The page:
The BBC gets it wrong on Gilgel Gibe III


April 04 2009

The Gibe III dam is under construction on the Omo River, approximately 300km southwest of Addis Ababa.(MoFA 04/03/09):- Last week, the Week in the Horn briefly touched upon a documentary that the BBC recently aired, promising to address it at length in this week’s issue. What follows is a brief account of some of the issues that need to be highlighted. The BBC documentary by Peter Greste focused on the Gilgel Gibe III Hydro-Electric Dam, under construction on the Omo River, in south west Ethiopia. In the face of it, the documentary is an attempt to sound an alarm on a serious catastrophe in the making in the form of a project that will threaten the environment as well as the livelihood—hence the lives—of the local population. The documentary and the conclusions the journalist draws are alarmist at best and sinister canards to scuttle Ethiopia’s development efforts at worst. Some response would therefore be in order.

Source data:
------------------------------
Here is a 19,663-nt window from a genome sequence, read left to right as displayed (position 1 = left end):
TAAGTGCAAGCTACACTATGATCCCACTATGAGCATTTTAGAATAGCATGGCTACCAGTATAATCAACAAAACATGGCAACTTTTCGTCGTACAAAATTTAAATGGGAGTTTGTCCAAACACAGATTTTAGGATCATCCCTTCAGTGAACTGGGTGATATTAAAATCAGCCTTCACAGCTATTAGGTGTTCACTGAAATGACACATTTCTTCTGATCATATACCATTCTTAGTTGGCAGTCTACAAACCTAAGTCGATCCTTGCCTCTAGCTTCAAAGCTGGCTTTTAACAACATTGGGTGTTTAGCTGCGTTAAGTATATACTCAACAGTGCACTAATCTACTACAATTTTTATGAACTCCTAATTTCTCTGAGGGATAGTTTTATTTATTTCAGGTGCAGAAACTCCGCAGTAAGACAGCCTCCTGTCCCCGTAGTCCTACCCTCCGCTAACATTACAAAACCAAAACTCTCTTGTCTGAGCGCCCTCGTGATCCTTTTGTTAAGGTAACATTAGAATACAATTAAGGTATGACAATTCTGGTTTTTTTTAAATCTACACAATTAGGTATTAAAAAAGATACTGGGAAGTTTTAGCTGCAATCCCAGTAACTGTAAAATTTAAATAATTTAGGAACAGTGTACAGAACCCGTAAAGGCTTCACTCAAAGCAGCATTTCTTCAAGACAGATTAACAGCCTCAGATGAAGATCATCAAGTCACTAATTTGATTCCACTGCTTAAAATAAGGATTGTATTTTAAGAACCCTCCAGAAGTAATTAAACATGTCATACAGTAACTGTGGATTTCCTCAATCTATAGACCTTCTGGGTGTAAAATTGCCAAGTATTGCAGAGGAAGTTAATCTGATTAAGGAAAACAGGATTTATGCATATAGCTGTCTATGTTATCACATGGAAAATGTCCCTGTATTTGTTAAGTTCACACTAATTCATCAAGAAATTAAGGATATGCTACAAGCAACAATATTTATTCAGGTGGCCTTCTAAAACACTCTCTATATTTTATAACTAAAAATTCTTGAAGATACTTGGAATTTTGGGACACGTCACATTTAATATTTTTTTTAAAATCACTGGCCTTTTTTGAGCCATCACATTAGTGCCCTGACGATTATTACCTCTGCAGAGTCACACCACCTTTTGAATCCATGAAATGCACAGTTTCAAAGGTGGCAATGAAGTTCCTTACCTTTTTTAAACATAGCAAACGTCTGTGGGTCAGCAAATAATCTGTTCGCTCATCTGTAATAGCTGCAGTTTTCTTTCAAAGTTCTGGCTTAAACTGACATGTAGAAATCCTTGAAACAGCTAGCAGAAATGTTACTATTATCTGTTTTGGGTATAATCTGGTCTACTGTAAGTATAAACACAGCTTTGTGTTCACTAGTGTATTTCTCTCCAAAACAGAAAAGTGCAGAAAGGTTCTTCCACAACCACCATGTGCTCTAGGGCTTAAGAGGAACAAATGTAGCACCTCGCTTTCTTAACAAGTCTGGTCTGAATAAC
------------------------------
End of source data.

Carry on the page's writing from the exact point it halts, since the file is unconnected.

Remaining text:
Clearly, judging by the sound bites he inserted here and there throughout the documentary and the repeated references he makes to mostly unnamed authorities in the area, Mr. Greste must have gone to great lengths to make his documentary look like a well researched piece of excellent journalism. But his reluctance to give the Ethiopians’ part of the story even the benefit of the doubt is all too obvious. The so-called Expert opinions are selectively chosen in such a way that Ethiopia’s side of the story is rendered suspicious at best. Despite raising a number of rather curious issues, the kernel of the BBC’s documentary is this: it is a deliberate effort to offer the anti-thesis to the valid assumptions on which the Ethiopian Government’s decision to launch the project is based. There is every reason to believe that Mr. Greste has long since made up his mind about the grim conclusions he somewhat casually offers at the end of his documentary.